One of the most exciting pieces of news yet for Chesnut’s Gardening and Farm to School programs is that in earning AdvancED STEM certification (awarded last May) the faculty chose to set Gardening as the K-1 capstone and Hydroponics as the 2nd grade capstone. STEM stands for Science, Technology, Engineering and Math, and ultimately permeates all core subjects by encouraging children to innovate and think critically, whatever the task at hand. STEM activities teach that a setback is a normal part of a work-in-progress, because students are expected to learn from their previous efforts and apply those lessons until they succeed.
Some may not at first see the connection between food production and engineering or technology, but any farmer can tell you it is most certainly a daily reality! Chesnut faculty developed our own Engineering Design Model which trains student engineers to 1. Ask a question, 2. Imagine the possibilities, 3. Plan a solution, 4. Create it using materials they select, 5. Test and Modify it, then adjust and repeat until successful.
For example, last spring when the fifth graders were out in the garden, they worked together to solve several problems surrounding irrigation. In a daisy chain of rain barrels, the fourth rain barrel had become disconnected, but was three-quarters full of water. Students had to analyze the situation, diagnose the problem (the rain barrel had shifted too far from the connector), try various solutions (pushing it back into place, first with one person, then with the strength of several), until finally finding a way to tip the barrel from side to side to take advantage of the force of the swaying water inside to generate enough force to push the barrel close enough to connect.
Next, upon going to fill up a watering can from the rain barrel, they discovered a leak in the watering can. Again, the solution process began. Ultimately they found a material to plug the hole that would hold, and allow them to use the watering can to water their newly planted radish seeds. In the radish seed planting, there was of course a math lesson, as we calculated the maximum number of rows, space 6″ apart, would fit inside our raised garden bed dimensions. And there was a social studies tie-in, because the fifth graders had been discussing World War II food shortages and the answering swell of victory gardens in the United States. Like those 1940s families, we were challenging ourselves to maximize production in a small plot of land.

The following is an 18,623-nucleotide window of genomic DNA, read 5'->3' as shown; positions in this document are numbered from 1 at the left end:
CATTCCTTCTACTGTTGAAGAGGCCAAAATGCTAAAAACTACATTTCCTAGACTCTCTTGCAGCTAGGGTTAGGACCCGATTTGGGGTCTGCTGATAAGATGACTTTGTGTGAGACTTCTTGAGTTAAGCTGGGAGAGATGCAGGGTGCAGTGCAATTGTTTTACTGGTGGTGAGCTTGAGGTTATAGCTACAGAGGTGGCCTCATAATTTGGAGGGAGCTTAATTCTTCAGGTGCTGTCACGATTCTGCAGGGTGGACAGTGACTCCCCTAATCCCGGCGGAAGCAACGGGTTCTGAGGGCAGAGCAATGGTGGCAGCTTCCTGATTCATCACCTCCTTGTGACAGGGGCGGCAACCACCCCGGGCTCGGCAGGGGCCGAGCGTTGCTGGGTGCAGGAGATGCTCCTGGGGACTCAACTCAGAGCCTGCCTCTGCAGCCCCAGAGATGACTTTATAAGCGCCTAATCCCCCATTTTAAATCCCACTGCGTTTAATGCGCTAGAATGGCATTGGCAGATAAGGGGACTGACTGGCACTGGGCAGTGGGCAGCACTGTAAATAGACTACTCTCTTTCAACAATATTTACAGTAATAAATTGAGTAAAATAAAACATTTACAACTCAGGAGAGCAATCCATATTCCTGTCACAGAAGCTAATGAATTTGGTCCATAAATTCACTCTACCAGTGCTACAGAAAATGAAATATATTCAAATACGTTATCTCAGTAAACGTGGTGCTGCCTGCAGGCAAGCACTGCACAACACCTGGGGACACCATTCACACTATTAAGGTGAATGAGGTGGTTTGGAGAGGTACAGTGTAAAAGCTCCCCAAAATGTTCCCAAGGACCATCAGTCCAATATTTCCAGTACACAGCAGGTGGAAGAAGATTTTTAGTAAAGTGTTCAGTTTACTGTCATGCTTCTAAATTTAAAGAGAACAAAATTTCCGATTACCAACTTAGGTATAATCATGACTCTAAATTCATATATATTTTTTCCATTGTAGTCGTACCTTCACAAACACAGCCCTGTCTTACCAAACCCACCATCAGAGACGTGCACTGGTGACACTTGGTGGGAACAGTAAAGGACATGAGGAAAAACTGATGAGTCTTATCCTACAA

While some students planted radish seeds, others were learning about the plant life cycle by tasting this science lesson. Students pulled up lettuce plants that had gone to seed and passed out lettuce leaves, which they of course found very bitter. We discussed how the chemicals inside the plant change during its life cycle, and the students theorized why a plant would turn bitter as it prepared to drop its seeds.
One visit to Chesnut Garden afforded our children access to hands-on, real world, science, math, engineering and social studies lessons. And now that our K-2 STEM capstones involve the garden and hydroponics, we are encouraged that Chesnut Garden will serve even more as a learning lab for our students. We thank our teachers for adopting it as such and look forward to sharing more reports of hands-on learning in Chesnut Garden.